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p53 is required for radiation-induced apoptosis in mouse thymocytes
Nature (1993)
  • Barbara A. Osborne, University of Massachusetts - Amherst
THE p53 tumour suppressor gene is the most widely mutated gene in human tumorigenesis1,2. p53 encodes a transcriptional activator3–7 whose targets may include genes that regulate genomic stability8,9, the cellular response to DNA damage10,11, and cell-cycle progression12,13. Introduction of wild-type p53 into cell lines that have lost endogenous p53 function can cause growth arrest14–16 or induce a process of cell death known as apoptosis17,18. During normal development, self-reactive thymocytes undergo negative selection by apoptosis19, which can also be induced in immature thymocytes by other stimuli, including exposure to glucocorticoids15 and ionizing radiation16. Although normal negative selection involves signalling through the T-cell receptor14, the induction of apoptosis by other stimuli is poorly understood. We have investigated the requirement for p53 during apoptosis in mouse thymocytes. We report here that immature thymocytes lacking p53 die normally when exposed to compounds that may mimic T-cell receptor engagement and to glucocorticoids but are resistant to the lethal effects of ionizing radiation. These results demonstrate that p53 is required for radiation-induced cell death in the thymus but is not necessary for all forms of apoptosis.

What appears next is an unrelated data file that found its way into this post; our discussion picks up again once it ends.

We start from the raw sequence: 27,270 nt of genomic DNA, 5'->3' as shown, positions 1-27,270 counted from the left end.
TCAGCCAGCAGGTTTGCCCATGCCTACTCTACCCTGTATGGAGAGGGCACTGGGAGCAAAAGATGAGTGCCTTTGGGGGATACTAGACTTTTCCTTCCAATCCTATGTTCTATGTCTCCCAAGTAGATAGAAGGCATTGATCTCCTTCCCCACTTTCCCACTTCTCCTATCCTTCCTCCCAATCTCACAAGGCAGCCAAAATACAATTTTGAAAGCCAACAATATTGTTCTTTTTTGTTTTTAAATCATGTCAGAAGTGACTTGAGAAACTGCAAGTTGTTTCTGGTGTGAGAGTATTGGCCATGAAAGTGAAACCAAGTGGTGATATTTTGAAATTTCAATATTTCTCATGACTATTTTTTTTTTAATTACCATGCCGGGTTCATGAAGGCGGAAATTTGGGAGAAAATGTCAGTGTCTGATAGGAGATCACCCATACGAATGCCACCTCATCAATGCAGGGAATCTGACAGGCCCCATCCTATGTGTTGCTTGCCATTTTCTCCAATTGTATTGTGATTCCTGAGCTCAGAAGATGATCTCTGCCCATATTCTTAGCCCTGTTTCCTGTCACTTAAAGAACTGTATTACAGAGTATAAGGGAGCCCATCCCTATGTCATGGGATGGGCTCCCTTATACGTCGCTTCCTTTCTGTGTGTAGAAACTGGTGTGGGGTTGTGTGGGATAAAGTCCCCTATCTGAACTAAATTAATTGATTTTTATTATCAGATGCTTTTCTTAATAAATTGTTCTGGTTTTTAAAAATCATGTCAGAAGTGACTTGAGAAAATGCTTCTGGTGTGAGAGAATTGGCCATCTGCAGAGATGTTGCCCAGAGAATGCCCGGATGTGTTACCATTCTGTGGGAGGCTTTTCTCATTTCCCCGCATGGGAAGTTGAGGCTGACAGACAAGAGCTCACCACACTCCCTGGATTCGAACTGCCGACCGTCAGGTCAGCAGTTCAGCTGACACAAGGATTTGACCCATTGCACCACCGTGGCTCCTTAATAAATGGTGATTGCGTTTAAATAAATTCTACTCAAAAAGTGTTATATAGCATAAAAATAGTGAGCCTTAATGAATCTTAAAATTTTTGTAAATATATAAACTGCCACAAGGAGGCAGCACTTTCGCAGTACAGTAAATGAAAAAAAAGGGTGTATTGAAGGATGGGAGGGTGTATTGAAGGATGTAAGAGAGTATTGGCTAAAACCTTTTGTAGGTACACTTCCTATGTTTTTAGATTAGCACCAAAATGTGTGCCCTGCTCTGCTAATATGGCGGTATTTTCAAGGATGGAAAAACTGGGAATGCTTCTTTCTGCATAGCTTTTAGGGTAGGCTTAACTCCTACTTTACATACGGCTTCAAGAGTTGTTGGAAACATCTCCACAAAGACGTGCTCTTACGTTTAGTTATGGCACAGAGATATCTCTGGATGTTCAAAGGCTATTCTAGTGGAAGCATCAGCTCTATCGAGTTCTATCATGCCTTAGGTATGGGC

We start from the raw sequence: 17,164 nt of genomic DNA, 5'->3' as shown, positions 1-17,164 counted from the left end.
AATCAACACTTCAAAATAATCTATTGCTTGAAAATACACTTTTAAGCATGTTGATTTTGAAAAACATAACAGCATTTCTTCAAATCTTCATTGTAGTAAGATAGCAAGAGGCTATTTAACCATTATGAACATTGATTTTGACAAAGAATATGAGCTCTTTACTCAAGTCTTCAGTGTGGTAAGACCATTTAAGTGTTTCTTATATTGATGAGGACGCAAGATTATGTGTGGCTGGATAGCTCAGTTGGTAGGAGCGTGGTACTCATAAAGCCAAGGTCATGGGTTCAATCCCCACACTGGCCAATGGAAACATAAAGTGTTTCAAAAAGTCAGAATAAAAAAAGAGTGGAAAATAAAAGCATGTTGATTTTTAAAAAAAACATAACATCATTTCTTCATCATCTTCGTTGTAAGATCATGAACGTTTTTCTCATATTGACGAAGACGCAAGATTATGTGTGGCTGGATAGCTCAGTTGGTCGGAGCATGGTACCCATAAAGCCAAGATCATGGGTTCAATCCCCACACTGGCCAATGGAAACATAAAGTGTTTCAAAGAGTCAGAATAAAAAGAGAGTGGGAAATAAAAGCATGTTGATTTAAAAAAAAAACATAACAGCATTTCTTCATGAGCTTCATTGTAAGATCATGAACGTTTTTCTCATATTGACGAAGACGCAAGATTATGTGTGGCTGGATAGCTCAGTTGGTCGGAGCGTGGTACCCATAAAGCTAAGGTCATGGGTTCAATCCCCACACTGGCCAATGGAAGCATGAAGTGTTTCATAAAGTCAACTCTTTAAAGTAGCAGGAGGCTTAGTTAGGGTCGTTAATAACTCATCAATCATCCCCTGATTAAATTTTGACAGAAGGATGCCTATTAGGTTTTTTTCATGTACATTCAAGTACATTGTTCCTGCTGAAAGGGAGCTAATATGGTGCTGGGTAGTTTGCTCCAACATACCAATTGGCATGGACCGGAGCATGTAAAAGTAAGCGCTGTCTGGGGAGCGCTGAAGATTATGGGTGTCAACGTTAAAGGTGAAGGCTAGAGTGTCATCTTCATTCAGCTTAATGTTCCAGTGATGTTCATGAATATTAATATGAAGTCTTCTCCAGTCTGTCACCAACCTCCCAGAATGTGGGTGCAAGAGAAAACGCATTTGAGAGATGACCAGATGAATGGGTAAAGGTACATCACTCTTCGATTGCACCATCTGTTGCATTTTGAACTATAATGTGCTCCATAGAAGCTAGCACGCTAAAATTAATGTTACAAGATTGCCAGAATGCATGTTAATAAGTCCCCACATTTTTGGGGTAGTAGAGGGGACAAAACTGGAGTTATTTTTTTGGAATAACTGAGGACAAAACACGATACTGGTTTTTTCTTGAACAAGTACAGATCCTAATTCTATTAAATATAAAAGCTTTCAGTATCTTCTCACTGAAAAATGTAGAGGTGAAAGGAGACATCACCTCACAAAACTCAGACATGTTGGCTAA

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Citation Information
Barbara A. Osborne. "p53 is required for radiation-induced apoptosis in mouse thymocytes" Nature Vol. 362 (1993)
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